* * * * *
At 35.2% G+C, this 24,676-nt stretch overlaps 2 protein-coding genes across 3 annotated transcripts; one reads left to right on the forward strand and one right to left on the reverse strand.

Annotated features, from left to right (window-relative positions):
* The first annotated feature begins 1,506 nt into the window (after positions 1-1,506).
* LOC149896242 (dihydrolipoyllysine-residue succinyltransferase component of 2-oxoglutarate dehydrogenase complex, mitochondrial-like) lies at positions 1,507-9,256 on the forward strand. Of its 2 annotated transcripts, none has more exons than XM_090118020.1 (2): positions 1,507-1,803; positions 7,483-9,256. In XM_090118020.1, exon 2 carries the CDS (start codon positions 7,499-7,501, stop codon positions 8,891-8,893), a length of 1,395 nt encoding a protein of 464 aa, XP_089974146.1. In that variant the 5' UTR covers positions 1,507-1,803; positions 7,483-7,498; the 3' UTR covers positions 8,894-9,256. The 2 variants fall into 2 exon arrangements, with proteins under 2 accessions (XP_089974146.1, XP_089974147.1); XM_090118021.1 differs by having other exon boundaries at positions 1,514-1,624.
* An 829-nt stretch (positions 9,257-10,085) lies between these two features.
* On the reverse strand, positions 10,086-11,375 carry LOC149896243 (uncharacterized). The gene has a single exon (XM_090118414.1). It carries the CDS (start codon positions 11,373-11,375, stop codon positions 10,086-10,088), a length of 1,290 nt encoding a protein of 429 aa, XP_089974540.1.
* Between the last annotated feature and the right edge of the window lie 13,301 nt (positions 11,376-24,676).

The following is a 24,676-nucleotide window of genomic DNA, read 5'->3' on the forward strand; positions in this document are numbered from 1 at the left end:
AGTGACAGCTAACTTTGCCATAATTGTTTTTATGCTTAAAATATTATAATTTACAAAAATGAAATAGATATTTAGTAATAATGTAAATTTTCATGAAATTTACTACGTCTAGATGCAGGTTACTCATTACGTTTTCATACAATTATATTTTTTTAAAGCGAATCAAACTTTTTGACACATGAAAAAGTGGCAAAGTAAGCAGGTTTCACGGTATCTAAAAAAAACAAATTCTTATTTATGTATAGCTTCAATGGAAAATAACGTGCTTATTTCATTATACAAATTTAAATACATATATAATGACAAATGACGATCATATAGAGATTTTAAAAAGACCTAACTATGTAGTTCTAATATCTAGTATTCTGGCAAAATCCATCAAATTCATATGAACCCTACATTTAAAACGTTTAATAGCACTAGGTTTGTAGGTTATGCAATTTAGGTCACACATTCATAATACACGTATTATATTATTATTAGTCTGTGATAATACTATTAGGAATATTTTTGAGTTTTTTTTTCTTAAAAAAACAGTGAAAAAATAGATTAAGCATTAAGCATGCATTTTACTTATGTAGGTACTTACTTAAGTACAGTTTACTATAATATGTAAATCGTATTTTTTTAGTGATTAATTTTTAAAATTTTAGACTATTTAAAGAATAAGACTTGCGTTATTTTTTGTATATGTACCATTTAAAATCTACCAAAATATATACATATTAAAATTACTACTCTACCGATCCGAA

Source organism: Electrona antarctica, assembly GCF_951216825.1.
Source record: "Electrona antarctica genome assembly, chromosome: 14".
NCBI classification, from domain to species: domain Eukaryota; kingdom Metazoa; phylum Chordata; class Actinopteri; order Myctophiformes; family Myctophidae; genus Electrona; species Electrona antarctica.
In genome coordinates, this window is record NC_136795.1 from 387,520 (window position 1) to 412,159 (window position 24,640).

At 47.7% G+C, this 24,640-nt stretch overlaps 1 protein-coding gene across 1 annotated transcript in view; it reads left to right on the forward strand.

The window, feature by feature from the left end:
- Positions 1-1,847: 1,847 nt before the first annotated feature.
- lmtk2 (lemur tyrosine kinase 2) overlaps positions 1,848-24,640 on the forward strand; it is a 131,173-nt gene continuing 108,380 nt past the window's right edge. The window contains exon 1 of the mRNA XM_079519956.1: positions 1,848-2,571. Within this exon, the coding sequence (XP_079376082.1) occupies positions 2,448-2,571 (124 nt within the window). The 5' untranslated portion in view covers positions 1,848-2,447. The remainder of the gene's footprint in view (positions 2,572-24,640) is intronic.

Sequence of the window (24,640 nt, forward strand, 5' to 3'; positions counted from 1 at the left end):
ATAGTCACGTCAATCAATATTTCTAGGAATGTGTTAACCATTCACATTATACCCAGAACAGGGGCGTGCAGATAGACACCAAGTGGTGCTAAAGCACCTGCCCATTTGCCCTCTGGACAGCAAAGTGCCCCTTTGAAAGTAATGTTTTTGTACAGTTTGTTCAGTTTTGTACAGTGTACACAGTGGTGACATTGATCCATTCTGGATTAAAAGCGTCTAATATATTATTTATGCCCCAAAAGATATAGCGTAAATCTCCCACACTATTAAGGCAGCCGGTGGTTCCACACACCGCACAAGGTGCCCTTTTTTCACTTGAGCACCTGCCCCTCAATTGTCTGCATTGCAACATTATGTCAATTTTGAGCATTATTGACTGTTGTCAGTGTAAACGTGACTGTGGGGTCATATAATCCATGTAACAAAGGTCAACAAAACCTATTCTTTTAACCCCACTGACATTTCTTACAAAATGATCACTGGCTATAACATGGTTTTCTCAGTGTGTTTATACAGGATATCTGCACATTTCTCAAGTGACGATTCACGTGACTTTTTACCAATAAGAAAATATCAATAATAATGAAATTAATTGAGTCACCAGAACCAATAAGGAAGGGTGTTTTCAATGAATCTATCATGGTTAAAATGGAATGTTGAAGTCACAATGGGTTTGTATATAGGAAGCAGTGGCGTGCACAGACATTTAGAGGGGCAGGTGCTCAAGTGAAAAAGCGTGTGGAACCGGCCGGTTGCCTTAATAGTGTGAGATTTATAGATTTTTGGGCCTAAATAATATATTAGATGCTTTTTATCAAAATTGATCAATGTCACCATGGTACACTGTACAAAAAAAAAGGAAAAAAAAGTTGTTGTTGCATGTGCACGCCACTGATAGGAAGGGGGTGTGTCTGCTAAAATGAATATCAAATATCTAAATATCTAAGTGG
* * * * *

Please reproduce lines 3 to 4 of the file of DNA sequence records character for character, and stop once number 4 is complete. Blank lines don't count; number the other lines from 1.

* The first annotated feature begins 1,506 nt into the window (after positions 1-1,506).
* LOC149896242 (dihydrolipoyllysine-residue succinyltransferase component of 2-oxoglutarate dehydrogenase complex, mitochondrial-like) lies at positions 1,507-9,256 on the forward strand. Of its 2 annotated transcripts, none has more exons than XM_090118020.1 (2): positions 1,507-1,803; positions 7,483-9,256. In XM_090118020.1, exon 2 carries the CDS (start codon positions 7,499-7,501, stop codon positions 8,891-8,893), a length of 1,395 nt encoding a protein of 464 aa, XP_089974146.1. In that variant the 5' UTR covers positions 1,507-1,803; positions 7,483-7,498; the 3' UTR covers positions 8,894-9,256. The 2 variants fall into 2 exon arrangements, with proteins under 2 accessions (XP_089974146.1, XP_089974147.1); XM_090118021.1 differs by having other exon boundaries at positions 1,514-1,624.